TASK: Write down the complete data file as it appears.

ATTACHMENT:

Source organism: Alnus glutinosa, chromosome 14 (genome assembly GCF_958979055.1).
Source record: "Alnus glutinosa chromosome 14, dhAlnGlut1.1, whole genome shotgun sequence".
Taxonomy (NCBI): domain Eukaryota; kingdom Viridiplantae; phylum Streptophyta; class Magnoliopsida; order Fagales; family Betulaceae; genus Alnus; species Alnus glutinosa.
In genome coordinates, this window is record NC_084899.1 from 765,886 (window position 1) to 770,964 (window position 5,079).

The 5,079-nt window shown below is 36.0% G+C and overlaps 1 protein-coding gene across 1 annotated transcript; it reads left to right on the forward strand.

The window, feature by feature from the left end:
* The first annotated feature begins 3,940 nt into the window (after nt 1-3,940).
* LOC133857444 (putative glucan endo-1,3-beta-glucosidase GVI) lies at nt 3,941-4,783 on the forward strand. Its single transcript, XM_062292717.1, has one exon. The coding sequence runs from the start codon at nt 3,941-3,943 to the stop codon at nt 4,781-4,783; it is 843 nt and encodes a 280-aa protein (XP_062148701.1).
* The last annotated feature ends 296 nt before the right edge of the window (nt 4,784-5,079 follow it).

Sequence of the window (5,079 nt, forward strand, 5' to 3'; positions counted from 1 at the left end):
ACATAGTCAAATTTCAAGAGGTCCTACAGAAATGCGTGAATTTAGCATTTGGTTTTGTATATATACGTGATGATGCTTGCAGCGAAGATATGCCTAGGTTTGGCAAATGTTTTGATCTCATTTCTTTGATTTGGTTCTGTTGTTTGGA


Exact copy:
Source organism: Alnus glutinosa, chromosome 14 (genome assembly GCF_958979055.1).
Source record: "Alnus glutinosa chromosome 14, dhAlnGlut1.1, whole genome shotgun sequence".
Taxonomy (NCBI): domain Eukaryota; kingdom Viridiplantae; phylum Streptophyta; class Magnoliopsida; order Fagales; family Betulaceae; genus Alnus; species Alnus glutinosa.
In genome coordinates, this window is record NC_084899.1 from 765,886 (window position 1) to 770,964 (window position 5,079).

The 5,079-nt window shown below is 36.0% G+C and overlaps 1 protein-coding gene across 1 annotated transcript; it reads left to right on the forward strand.

The window, feature by feature from the left end:
* The first annotated feature begins 3,940 nt into the window (after nt 1-3,940).
* LOC133857444 (putative glucan endo-1,3-beta-glucosidase GVI) lies at nt 3,941-4,783 on the forward strand. Its single transcript, XM_062292717.1, has one exon. The coding sequence runs from the start codon at nt 3,941-3,943 to the stop codon at nt 4,781-4,783; it is 843 nt and encodes a 280-aa protein (XP_062148701.1).
* The last annotated feature ends 296 nt before the right edge of the window (nt 4,784-5,079 follow it).

Sequence of the window (5,079 nt, forward strand, 5' to 3'; positions counted from 1 at the left end):
ACATAGTCAAATTTCAAGAGGTCCTACAGAAATGCGTGAATTTAGCATTTGGTTTTGTATATATACGTGATGATGCTTGCAGCGAAGATATGCCTAGGTTTGGCAAATGTTTTGATCTCATTTCTTTGATTTGGTTCTGTTGTTTGGA